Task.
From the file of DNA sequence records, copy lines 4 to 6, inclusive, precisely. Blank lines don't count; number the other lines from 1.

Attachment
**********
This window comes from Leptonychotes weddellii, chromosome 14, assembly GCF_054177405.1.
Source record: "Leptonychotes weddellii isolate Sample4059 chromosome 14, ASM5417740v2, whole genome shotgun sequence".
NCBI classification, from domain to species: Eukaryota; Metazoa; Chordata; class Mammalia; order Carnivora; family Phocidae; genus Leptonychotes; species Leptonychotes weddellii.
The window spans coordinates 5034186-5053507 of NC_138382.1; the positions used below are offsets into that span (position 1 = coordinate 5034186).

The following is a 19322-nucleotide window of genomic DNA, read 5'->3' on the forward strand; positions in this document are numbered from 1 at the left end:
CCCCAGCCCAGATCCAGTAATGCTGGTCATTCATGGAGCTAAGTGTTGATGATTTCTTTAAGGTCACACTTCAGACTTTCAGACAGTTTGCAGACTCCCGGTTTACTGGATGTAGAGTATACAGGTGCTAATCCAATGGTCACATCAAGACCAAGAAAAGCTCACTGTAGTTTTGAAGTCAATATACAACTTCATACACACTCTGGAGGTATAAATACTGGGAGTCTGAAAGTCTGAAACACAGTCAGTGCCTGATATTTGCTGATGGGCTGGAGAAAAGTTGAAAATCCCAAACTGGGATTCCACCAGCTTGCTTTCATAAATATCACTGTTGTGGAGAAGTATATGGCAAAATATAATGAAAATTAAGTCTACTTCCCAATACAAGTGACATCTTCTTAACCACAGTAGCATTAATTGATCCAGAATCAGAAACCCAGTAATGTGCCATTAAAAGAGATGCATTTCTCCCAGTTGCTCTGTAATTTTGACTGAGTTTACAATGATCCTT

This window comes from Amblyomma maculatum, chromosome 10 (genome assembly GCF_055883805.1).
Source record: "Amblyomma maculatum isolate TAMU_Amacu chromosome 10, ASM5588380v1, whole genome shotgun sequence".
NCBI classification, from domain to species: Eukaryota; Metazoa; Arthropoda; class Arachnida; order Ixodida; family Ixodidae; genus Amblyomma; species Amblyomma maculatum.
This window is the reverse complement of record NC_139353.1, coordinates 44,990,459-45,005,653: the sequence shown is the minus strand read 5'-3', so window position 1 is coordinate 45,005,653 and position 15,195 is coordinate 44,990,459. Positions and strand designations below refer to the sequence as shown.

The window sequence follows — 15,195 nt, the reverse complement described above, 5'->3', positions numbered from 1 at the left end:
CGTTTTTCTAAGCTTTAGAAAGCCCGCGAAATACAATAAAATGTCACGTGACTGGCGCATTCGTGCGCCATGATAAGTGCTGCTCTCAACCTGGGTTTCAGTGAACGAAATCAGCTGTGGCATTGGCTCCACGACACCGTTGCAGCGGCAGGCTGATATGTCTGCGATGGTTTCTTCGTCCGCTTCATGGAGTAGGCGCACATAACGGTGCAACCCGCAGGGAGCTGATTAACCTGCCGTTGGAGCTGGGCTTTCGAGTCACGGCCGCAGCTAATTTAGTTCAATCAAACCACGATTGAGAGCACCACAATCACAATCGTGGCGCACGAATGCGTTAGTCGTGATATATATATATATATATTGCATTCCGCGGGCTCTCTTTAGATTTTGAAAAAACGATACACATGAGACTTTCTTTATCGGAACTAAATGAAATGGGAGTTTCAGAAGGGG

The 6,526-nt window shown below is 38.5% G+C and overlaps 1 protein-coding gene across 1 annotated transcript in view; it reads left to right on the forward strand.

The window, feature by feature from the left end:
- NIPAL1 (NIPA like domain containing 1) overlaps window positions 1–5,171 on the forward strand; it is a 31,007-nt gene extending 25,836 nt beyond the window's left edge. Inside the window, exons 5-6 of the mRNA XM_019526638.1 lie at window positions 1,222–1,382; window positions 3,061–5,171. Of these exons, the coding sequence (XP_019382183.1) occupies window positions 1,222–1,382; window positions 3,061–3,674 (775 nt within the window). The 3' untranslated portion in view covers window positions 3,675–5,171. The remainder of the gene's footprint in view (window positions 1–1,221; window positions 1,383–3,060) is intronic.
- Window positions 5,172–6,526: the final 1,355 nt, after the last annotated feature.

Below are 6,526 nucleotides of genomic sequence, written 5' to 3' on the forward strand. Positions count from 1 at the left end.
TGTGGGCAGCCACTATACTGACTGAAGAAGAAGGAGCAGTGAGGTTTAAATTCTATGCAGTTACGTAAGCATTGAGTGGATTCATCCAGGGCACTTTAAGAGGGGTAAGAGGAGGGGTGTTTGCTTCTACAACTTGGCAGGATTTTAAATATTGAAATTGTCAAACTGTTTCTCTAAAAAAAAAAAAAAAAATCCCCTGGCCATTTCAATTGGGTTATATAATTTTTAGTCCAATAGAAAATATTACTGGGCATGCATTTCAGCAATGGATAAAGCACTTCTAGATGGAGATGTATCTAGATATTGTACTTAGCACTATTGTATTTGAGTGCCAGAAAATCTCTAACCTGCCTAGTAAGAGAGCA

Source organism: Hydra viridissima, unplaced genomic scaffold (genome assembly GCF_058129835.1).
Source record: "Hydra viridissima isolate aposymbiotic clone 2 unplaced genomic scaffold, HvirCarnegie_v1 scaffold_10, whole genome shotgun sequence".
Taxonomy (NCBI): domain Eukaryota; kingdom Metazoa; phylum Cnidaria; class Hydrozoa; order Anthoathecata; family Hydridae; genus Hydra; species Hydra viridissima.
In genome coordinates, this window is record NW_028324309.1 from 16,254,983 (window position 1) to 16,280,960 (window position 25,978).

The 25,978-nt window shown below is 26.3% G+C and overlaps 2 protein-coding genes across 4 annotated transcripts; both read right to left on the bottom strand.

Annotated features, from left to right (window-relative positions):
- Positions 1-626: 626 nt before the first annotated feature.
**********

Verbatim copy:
The window spans coordinates 5034186-5053507 of NC_138382.1; the positions used below are offsets into that span (position 1 = coordinate 5034186).

The following is a 19322-nucleotide window of genomic DNA, read 5'->3' on the forward strand; positions in this document are numbered from 1 at the left end:
CCCCAGCCCAGATCCAGTAATGCTGGTCATTCATGGAGCTAAGTGTTGATGATTTCTTTAAGGTCACACTTCAGACTTTCAGACAGTTTGCAGACTCCCGGTTTACTGGATGTAGAGTATACAGGTGCTAATCCAATGGTCACATCAAGACCAAGAAAAGCTCACTGTAGTTTTGAAGTCAATATACAACTTCATACACACTCTGGAGGTATAAATACTGGGAGTCTGAAAGTCTGAAACACAGTCAGTGCCTGATATTTGCTGATGGGCTGGAGAAAAGTTGAAAATCCCAAACTGGGATTCCACCAGCTTGCTTTCATAAATATCACTGTTGTGGAGAAGTATATGGCAAAATATAATGAAAATTAAGTCTACTTCCCAATACAAGTGACATCTTCTTAACCACAGTAGCATTAATTGATCCAGAATCAGAAACCCAGTAATGTGCCATTAAAAGAGATGCATTTCTCCCAGTTGCTCTGTAATTTTGACTGAGTTTACAATGATCCTT